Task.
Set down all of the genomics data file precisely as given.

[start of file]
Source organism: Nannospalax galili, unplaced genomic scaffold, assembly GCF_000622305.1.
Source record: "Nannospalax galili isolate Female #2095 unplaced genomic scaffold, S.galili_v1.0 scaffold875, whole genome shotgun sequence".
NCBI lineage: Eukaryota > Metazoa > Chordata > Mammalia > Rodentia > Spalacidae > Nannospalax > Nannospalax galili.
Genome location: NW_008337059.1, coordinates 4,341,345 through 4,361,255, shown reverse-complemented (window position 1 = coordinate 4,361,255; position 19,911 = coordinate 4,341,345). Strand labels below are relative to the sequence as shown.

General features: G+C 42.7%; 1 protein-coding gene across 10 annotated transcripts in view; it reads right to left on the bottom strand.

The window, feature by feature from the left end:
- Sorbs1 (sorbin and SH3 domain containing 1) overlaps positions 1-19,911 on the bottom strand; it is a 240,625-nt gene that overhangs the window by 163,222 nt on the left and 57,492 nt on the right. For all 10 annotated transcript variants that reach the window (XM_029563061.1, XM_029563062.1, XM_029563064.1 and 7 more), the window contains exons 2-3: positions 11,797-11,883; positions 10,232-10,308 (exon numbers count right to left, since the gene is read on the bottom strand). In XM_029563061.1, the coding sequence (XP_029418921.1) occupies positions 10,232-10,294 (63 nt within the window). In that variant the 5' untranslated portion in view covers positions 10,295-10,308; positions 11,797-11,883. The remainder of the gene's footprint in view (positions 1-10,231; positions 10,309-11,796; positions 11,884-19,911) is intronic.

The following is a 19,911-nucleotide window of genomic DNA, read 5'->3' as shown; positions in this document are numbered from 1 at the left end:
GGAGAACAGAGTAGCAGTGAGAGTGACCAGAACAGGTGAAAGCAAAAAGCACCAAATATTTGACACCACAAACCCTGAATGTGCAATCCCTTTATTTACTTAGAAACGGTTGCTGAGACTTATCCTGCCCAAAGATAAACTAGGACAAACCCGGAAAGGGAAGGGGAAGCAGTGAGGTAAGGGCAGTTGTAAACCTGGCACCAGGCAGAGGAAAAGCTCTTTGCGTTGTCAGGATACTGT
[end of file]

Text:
Source organism: Nannospalax galili, unplaced genomic scaffold, assembly GCF_000622305.1.
Source record: "Nannospalax galili isolate Female #2095 unplaced genomic scaffold, S.galili_v1.0 scaffold875, whole genome shotgun sequence".
NCBI lineage: Eukaryota > Metazoa > Chordata > Mammalia > Rodentia > Spalacidae > Nannospalax > Nannospalax galili.
Genome location: NW_008337059.1, coordinates 4,341,345 through 4,361,255, shown reverse-complemented (window position 1 = coordinate 4,361,255; position 19,911 = coordinate 4,341,345). Strand labels below are relative to the sequence as shown.

General features: G+C 42.7%; 1 protein-coding gene across 10 annotated transcripts in view; it reads right to left on the bottom strand.

The window, feature by feature from the left end:
- Sorbs1 (sorbin and SH3 domain containing 1) overlaps positions 1-19,911 on the bottom strand; it is a 240,625-nt gene that overhangs the window by 163,222 nt on the left and 57,492 nt on the right. For all 10 annotated transcript variants that reach the window (XM_029563061.1, XM_029563062.1, XM_029563064.1 and 7 more), the window contains exons 2-3: positions 11,797-11,883; positions 10,232-10,308 (exon numbers count right to left, since the gene is read on the bottom strand). In XM_029563061.1, the coding sequence (XP_029418921.1) occupies positions 10,232-10,294 (63 nt within the window). In that variant the 5' untranslated portion in view covers positions 10,295-10,308; positions 11,797-11,883. The remainder of the gene's footprint in view (positions 1-10,231; positions 10,309-11,796; positions 11,884-19,911) is intronic.

The following is a 19,911-nucleotide window of genomic DNA, read 5'->3' as shown; positions in this document are numbered from 1 at the left end:
GGAGAACAGAGTAGCAGTGAGAGTGACCAGAACAGGTGAAAGCAAAAAGCACCAAATATTTGACACCACAAACCCTGAATGTGCAATCCCTTTATTTACTTAGAAACGGTTGCTGAGACTTATCCTGCCCAAAGATAAACTAGGACAAACCCGGAAAGGGAAGGGGAAGCAGTGAGGTAAGGGCAGTTGTAAACCTGGCACCAGGCAGAGGAAAAGCTCTTTGCGTTGTCAGGATACTGT